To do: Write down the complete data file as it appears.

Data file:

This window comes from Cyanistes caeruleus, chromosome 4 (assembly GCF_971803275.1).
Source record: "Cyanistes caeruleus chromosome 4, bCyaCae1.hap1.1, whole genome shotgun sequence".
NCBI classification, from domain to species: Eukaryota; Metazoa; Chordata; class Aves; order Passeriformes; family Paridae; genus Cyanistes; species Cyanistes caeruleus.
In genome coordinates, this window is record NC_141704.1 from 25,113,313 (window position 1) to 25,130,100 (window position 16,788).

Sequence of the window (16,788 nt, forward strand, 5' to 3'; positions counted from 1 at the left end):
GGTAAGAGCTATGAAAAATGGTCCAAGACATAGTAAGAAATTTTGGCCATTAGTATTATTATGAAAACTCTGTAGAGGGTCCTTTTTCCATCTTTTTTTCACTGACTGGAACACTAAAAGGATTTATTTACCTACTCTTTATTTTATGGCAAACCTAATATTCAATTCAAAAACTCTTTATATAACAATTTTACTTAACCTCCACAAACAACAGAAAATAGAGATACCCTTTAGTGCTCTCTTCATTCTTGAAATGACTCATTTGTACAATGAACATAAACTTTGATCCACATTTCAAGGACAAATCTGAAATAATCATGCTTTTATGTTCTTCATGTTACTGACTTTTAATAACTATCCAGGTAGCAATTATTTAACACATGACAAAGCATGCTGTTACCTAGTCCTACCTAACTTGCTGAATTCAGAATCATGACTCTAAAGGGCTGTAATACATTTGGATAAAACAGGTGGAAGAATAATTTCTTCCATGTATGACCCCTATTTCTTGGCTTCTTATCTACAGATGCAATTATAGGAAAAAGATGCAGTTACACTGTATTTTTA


This window comes from Cyanistes caeruleus, chromosome 4 (assembly GCF_971803275.1).
Source record: "Cyanistes caeruleus chromosome 4, bCyaCae1.hap1.1, whole genome shotgun sequence".
NCBI classification, from domain to species: Eukaryota; Metazoa; Chordata; class Aves; order Passeriformes; family Paridae; genus Cyanistes; species Cyanistes caeruleus.
In genome coordinates, this window is record NC_141704.1 from 25,113,313 (window position 1) to 25,130,100 (window position 16,788).

Sequence of the window (16,788 nt, forward strand, 5' to 3'; positions counted from 1 at the left end):
GGTAAGAGCTATGAAAAATGGTCCAAGACATAGTAAGAAATTTTGGCCATTAGTATTATTATGAAAACTCTGTAGAGGGTCCTTTTTCCATCTTTTTTTCACTGACTGGAACACTAAAAGGATTTATTTACCTACTCTTTATTTTATGGCAAACCTAATATTCAATTCAAAAACTCTTTATATAACAATTTTACTTAACCTCCACAAACAACAGAAAATAGAGATACCCTTTAGTGCTCTCTTCATTCTTGAAATGACTCATTTGTACAATGAACATAAACTTTGATCCACATTTCAAGGACAAATCTGAAATAATCATGCTTTTATGTTCTTCATGTTACTGACTTTTAATAACTATCCAGGTAGCAATTATTTAACACATGACAAAGCATGCTGTTACCTAGTCCTACCTAACTTGCTGAATTCAGAATCATGACTCTAAAGGGCTGTAATACATTTGGATAAAACAGGTGGAAGAATAATTTCTTCCATGTATGACCCCTATTTCTTGGCTTCTTATCTACAGATGCAATTATAGGAAAAAGATGCAGTTACACTGTATTTTTA